Put simply, it was loose. What started as an afternoon of wine tasting in a regional hall (most Hills winemakers poured unlabelled juice straight out of demijohns) and the dance-floor fired up when Driller Jet Armstrong (of Sugar nightclub fame) hit the decks. The food was great, too; Sydney burger-and-natural-wine bar Mary's made sure of it. It was convivial, other-worldly, and just about as ‘up-close-and-personal’ you’ll ever get to winemakers you adore. As anyone who attended the after-party lock-in at the nearby Uraidla Hotel can attest, it was wild. The following year’s event, at Hills castle The Manor at Basket Range was an explosion of colour and glitter. A moment in history.

What we drank: weird and wonderful booze by the likes of Charlotte Dalton, Ochota Barrels, Brian, BK Wines. 

 

The Surrealist Ball

Another memorable Tasting Australia event which happened twice (and twice only) was d’Arenberg Surrealist Ball. The brief was simple; dress up inspired by The Rothschild Surrealist Ball (circa 1972). The event, hosted by Baroness Marie-Hélène de Rothschild and her husband Guy at the Chateau de Ferrières was attended by the likes of Audrey Hepburn and Salvador Dalí. Google it, it’s wild. 

The South Australian version was held at the bonkers multi-level d’Arenberg Cube and attendees went to great lengths in the costume department. So much so, you often had little idea of who you were talking to. Winemaker Chester Osborn went to particular lengths on both years. Body painting, roaming performers, weird and wonderful nibbles (including tiny bags of ‘weed’) hanging in plastic bags from a tiny Hills Hoist was a highlight. It was the kind of party we’ll talk about for yearsand a ‘wish you were there’ for anyone who didn’t manage to snaffle a ticket.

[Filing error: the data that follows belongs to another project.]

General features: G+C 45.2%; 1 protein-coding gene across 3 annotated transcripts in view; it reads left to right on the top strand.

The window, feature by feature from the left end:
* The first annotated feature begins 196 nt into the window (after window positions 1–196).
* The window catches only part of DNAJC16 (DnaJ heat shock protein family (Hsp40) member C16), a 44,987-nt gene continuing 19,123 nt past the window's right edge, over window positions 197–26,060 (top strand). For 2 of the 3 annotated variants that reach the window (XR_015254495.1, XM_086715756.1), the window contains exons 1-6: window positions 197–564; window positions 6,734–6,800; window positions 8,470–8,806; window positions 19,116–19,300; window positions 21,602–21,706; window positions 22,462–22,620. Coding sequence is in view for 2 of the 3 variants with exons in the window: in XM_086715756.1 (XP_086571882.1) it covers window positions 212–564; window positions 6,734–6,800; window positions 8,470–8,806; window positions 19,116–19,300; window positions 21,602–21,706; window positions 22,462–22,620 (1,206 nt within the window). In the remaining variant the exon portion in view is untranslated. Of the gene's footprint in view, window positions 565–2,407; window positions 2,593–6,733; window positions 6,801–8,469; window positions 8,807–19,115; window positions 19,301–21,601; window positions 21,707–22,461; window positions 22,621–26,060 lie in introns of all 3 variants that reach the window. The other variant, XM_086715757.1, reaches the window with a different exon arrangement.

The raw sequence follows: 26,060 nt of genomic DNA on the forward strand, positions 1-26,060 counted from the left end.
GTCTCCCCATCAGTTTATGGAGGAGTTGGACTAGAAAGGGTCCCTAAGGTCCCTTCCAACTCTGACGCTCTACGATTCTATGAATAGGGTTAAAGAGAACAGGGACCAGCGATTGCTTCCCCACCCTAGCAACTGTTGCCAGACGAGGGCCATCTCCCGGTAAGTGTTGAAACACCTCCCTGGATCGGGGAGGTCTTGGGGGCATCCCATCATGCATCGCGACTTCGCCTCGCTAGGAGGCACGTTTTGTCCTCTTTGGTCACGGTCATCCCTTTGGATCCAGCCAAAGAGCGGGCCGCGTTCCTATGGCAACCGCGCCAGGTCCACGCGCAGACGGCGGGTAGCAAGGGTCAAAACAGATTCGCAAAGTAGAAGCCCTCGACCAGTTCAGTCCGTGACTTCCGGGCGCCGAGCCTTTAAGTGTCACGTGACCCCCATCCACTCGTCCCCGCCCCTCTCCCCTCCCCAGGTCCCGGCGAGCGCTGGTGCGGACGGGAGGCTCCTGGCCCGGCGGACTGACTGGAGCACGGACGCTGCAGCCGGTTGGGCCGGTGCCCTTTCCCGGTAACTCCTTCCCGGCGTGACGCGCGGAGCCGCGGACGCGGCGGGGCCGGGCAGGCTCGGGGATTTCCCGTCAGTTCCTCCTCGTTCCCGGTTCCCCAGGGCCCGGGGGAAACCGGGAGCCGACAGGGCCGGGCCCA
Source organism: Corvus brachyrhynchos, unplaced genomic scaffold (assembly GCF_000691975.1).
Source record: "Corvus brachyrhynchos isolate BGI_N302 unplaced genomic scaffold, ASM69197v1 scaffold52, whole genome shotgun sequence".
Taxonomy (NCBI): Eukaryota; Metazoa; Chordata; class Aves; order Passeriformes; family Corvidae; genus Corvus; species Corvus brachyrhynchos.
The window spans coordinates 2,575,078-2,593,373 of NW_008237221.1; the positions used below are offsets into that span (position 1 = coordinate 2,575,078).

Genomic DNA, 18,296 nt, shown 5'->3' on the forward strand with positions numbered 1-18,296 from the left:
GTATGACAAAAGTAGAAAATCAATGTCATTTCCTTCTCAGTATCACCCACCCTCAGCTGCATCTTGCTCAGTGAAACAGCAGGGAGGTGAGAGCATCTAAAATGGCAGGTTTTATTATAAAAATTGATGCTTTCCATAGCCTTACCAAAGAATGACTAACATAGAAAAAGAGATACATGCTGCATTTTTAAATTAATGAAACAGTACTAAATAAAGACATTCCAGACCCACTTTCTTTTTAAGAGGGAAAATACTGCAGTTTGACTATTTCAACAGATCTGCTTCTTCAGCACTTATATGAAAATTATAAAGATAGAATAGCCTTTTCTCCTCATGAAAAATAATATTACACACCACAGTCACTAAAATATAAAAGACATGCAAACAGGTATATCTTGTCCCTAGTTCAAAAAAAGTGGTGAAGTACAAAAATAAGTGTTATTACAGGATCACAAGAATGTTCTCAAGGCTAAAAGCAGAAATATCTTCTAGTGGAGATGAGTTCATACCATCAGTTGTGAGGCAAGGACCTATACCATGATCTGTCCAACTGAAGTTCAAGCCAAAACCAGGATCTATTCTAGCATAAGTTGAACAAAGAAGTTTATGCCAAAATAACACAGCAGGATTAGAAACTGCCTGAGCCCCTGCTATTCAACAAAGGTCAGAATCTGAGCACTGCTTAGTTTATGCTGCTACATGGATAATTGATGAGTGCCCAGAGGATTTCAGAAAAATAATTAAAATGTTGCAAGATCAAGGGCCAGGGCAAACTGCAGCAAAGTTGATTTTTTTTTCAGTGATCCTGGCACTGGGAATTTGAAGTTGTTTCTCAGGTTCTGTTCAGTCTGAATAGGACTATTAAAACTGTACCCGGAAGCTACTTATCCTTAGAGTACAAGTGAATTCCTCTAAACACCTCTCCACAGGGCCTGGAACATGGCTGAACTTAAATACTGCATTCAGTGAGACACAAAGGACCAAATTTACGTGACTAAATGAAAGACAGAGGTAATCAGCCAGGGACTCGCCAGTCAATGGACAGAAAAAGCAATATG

What we drank: d’Arenberg new releases and treasures from the vault. 

 


Wine Stand Bouteille 

There’s nothing like being perched around the tiny bar at Wine Stand Bouteille in Shibuya, Tokyo. Outside, more than 36 million people go about their lives in Japan’s capital. Just 10 of those fit around this small bar. A 10-minute cab ride away is Golden Gai, a rabbit warren of alleys lined with 200 ramshackle bars (some fit just five or six patrons). Many only accept regulars so unless you’re with a streetwise local, you’ve got Buckley’s chance of getting in. We attended with a local wine distributor – the only way to do it if you’re not a local. Wine Stand Bouteille’s little blackboard is scrawled with a small but specific selection of wines, among them are Lucy Margaux, BK Wines and Jauma. We made a handful of new Japanese friends that night. You can’t help but get to know strangers in an environment like this. We locked the door and got the party started.

What we drank: Lucy Margaux followed by an embarrassing volume of sake. When in Japan… 

 

The Elizabethan Feast

This is one from the history books, but is worth a mention for nostalgia’s sake. I didn’t actually attend these (they were popular in McLaren Vale during the 70s) but many-a Vale winemaker has regaled me with salacious stories about these shindigs.  

The late Greg ‘Trotty’ Trott and David Hardy were involved in bringing the Bushing Festival and Elizabethan dinners (held at Tatachilla Winery) to life in 1973. Wine critic Len Evans reportedly said the Elizabethan Feast was one of the best parties he had ever been to. More than 700 people turned up to the elaborate Elizabethan-themed lunches. Tables would be set (large slabs of pine trunk for ‘plates’) and a large knife each. Meat was piled on the table and bones flung across the room. One particularly memorable year, Premier Don Dunstan’s daughter dressed up as a mermaid and lazed on a table around which seafood was piled (served by winemakers using shovels). The feasts put a much-needed spotlight on the region. Few people go to such lengths to deliver parties of this immersive calibre these daysthere should be more of it. 

What they drank: McLaren Vale booze – the old stuff. And mead, lots of mead. 

 

Words by Katie Spain.
Photos provided by Ben McMahon & Katie Spain